The VC 10 was not a very common aircraft and I only ever had the opportunity to fly in it once. Essential it was a bit like flying in a Boeing 727. Engines at the back made the cabin very quiet. This flight of mine was on BOAC from Zuerich to Damascus, Calcutta and Bangkok. The flight was supposed to go to Singapore, but in late 1973 we had the first oil crisis and the airline decided that fuel in Singapore was to expensive, so the flight terminated in Bangkok. This was not Dong Muang or Subvarnabhum airport5, but what is now an military airport.
It was actually very interesting, sine the viewing area was open to the tarmac and coming from an cold Europe, the warm weather was very welcome.
BOAC bumped us off to Japan Airlines for the BKK to SIN sector. Initially very interesting, but it created a three day delay in the end, but that is a separate story.
Our VC 10 was, one could say in modern terms, very bare bone. No real inflight entertainment, nothing special. But in those times we still knew how to get through a few hours with a book.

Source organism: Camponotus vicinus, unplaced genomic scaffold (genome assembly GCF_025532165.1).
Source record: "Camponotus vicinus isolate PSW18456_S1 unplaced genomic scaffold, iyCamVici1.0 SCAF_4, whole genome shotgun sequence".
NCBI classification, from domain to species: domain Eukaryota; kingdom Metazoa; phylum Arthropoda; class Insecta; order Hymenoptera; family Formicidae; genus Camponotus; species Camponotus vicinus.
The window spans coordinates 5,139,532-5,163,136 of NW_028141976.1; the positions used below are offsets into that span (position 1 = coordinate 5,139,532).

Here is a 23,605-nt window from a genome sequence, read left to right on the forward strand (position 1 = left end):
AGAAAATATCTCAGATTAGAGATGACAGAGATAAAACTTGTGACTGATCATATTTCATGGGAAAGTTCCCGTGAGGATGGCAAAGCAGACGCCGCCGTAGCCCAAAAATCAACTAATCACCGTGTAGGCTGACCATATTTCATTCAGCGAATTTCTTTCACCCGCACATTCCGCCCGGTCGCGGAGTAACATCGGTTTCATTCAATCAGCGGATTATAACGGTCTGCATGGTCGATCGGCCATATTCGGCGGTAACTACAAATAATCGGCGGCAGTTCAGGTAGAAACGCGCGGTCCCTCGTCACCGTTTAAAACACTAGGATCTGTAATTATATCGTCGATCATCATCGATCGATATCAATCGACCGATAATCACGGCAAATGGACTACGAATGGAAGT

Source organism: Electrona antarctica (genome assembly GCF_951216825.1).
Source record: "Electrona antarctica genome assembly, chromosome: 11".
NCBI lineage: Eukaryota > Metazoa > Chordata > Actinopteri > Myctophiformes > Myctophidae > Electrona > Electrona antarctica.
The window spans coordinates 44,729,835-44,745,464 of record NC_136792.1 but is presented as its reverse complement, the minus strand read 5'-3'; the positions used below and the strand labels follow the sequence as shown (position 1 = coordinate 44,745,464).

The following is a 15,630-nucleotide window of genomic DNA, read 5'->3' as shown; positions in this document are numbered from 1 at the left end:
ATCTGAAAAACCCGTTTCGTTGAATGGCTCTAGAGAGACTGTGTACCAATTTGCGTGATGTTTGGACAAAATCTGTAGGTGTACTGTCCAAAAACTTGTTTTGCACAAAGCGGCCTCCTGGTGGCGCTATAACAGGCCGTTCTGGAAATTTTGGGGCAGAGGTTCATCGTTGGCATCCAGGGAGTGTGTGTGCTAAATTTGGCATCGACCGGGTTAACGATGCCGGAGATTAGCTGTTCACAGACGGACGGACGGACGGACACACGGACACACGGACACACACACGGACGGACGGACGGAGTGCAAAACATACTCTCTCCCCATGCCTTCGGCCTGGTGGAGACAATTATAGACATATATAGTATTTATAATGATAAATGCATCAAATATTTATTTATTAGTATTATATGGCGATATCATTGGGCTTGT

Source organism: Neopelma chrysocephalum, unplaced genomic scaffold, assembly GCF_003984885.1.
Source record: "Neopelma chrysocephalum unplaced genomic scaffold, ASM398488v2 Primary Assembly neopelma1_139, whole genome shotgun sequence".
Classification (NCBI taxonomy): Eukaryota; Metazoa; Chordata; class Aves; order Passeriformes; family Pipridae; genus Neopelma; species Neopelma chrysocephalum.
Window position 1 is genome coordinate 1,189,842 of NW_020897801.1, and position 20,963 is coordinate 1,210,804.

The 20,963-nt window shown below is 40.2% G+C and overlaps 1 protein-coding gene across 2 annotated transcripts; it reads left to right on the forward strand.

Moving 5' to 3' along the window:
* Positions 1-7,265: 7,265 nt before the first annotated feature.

I would have liked to fly a few more times in this very quiet and smooth aircraft. The undusturbed by engines, huge wings absorbed turbulence’s well and the low noise and vibrations made the flight really nice.
Pity that this aircraft could not have the success it deserved, but it was to much designed around BOAC, now British Airways, requirements.
Below a BOAC VC-10 at Sydney Airport in 1974. This is really an historic image. The same view today would show the wharf of the Sydney Container Terminal in Botany, the new control tower and many more buildings and roads. At those times boarding via tarmac bus was very common, sometimes extreemly inconvenient in heavy rain or high and low temperatures.